# Barkhausen Stability Criterion and when feedback can be considered positive

My analog design book says the following:

"As a signal $$\ S_\epsilon \$$ propagates around the loop and returns to the summer $$\ \Sigma \$$ as $$\ S_f \$$, it experiences a frequency-dependent phase shift, which we shall denote as $$\ph\ T(jf) \$$. If this shift reaches $$\ -180^\circ \$$, then feedback turns from negative to positive."

Why is feedback positive only when the phase shift is $$\-180^\circ\$$? If we consider the loop gain $$\T(jf) = \beta a(jf)\$$ then surely the feedback is negative for $$\-90^\circ < ph\ a(jf) < 90^\circ\$$, where $$\a(jf)\$$ has a positive real part, and positive for $$\ -270^\circ < ph\ a(jf) < -90^\circ\$$, where $$\a(jf)\$$ has a negative real part (or equivalently $$\ 90^\circ < ph\ a(jf) < 270^\circ \$$).

I would imagine the necessary condition for oscillation, instead of being $$\ a(jf_{-180^\circ})\beta \geq -1\$$, should be $$\|a(jf)| \cdot \sin{(90 + ph\ a(jf))} \cdot \beta \geq -1\$$.

Thoughts on this?

Is it only -180 degrees because any other phase shift, once you take into account the summer, would give something that's not a multiple of $$\2\pi\$$ and would change for every pass through the loop? Like comparing it to waves how it might be "constructive interference" but it wouldn't meet resonance criteria?

Is this a case of people not being precise with language? Resonance, i.e. oscillation, for $$\ a(jf_{-180^\circ})\beta \geq -1\$$ but positive feedback in general for $$\ -270^\circ < ph\ a(jf) < -90^\circ\$$?

• If you flip polarity, you are not changing the fundamental signal. Jun 1, 2023 at 17:33
• The feedback signal is subtracted from the input signal. The result then feeds into the error amplifier. Changing polarity of the feedback signal will absolutely change the output signal. Not sure what you're getting at. Jun 1, 2023 at 17:39
• Barkhausen states α A = 1 (Attenuation × Gain) for oscillation to occur. Fundamentally, it matters not what the signal is (sinewave, square, etc.) and with positive (0°) or negative (180°) feedback. You can do it in steps of 90° (RC circuits), but the goal is a stable oscillation. Jun 1, 2023 at 17:53
• No - that is not correct. Barkhausens necessary conditions applies to one single sinusoidal frequency only!
– LvW
Jun 2, 2023 at 9:46

Many other questions have been asked about the Barkhausen Stability Criterion as it is quite misunderstood.

1. For starters, it is not even a stability criterion, as it does not determine stability, and it does not guarantee a system is unstable, or that it will oscillate.
2. If a linear circuit meets the Barkhausen "Stability" Criterion for some frequencies it means that it might oscillate at those frequencies. But it does not guarantee that it will do so.
3. Some books and instructors try to make the description more wordy and intuitive but end up just creating confusion. Look at the criterion and we see the actual statement and not the wordy explanation, which I adapted to use a negative feedback as your book does. It goes like this, for frequencies $$\f\$$ such that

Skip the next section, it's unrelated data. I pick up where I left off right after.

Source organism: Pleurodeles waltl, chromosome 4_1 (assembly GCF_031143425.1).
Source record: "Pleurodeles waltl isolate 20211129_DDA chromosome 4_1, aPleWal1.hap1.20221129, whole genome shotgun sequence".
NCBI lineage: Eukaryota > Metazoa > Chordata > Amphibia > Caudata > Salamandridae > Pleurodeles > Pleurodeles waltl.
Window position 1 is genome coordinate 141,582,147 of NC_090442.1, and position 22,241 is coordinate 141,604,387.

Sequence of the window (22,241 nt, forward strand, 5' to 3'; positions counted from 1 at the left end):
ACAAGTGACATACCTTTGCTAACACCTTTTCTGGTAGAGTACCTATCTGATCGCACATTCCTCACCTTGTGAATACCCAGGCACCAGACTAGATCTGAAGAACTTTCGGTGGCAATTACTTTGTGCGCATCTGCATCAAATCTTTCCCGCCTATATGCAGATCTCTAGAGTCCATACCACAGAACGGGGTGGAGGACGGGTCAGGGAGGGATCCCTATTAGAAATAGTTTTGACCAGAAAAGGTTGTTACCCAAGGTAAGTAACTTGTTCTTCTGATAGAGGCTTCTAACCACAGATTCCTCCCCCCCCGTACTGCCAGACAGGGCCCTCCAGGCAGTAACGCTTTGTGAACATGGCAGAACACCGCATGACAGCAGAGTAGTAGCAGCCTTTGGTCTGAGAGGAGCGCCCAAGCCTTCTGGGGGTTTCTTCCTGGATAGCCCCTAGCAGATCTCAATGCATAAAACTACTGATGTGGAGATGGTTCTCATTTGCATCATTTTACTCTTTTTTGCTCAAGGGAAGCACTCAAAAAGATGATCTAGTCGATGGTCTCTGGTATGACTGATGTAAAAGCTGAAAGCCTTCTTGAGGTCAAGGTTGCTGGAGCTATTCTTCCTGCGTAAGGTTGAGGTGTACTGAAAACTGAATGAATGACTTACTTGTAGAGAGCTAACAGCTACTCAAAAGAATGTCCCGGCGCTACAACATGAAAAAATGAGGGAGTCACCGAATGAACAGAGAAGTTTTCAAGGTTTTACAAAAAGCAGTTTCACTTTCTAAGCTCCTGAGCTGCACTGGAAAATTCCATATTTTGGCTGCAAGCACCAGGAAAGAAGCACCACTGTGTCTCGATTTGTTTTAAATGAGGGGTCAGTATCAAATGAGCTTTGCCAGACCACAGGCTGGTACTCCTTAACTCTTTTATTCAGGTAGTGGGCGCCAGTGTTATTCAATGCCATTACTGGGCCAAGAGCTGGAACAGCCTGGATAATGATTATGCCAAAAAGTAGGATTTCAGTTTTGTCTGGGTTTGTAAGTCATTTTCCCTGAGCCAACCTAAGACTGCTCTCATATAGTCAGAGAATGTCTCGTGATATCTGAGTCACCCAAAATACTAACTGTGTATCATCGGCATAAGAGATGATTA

• $$\ |a(jf)\beta| = 1 \$$

• $$\ \text{phase}\left[ a(jf)\beta\right] \equiv 180^\circ \$$

the circuit might oscillate. The notation $$\\equiv 180^\circ\$$ means being equal to $$\180^\circ\$$, or $$\360^\circ+180^\circ\$$, or $$\2\cdot360^\circ+180^\circ\$$, and other equivalent angles.

A few other resources on the whole Barkhausen Criterion saying that things loop around and phase shift makes feedback go from negative from positive is the following answer here in EESE https://electronics.stackexchange.com/a/252049/227586 and this note http://web.mit.edu/klund/www/weblatex/node4.html

• Yes - the original Barkhausen criterion was (and is) a necessary criterion only. That means: When a circuit oscillates it will fulfill this criterion. However, this criterion has recently been supplemented by a third condition (in addition to the two conditions for magnitude and phase). Now, we have a sufficient condition for oscillation at w=wo: Loop gain at w=wo with (a) magnitude equal to "1" and (b) zero phase shift and (c) negative slope of the phase function [d(phi)/dw<0].
– LvW
Jun 2, 2023 at 8:03
• A short comment to the second given link (edu/klund): The author (K. Lundberg) considers it necessary to write "down with Barkhausen". Possibly he does not know that Barkhausen's original criterion is only a necessary (but not yet a sufficient) condition for oscillation.
– LvW
Jun 2, 2023 at 9:05
• I understand Barkhausen is a necessary, and not a sufficient, condition and I'm feeling a bit better about oscillation now. However, can you comment on the definition and use of the phrase "positive feedback"? It's bothering me. It seems people use the phrase positive feedback only when you have oscillation at $-180^\circ$. Basically I'm wondering if it is correct to say you have positive feedback anytime the real part of $a(jf)$ is negative before reaching the summer? Jun 2, 2023 at 17:38
• By negative feedback I mean that at the summing junction the signal being fed back is subtracted from the reference signal (which some call input signal). While by positive feedback I mean that at the summing junction the signal being fed back is added from the reference signal. But some call negative feedback if the feedback stabilizes the system (for a step eventually the output is constant) while a positive feedback is something that makes the system become oscillatory or unstable. I would avoid this terminology and just say whether the system is stable or not.
– jDAQ
Jun 2, 2023 at 18:06
• @Walls55 An oscillator needs both: Negative feedback for DC (stable DC bias point) as well as positive feedback for one single frequency only! Therefore, we always need a frequency-selective feedback network which can fulfill both requirements.
– LvW
Jun 3, 2023 at 8:45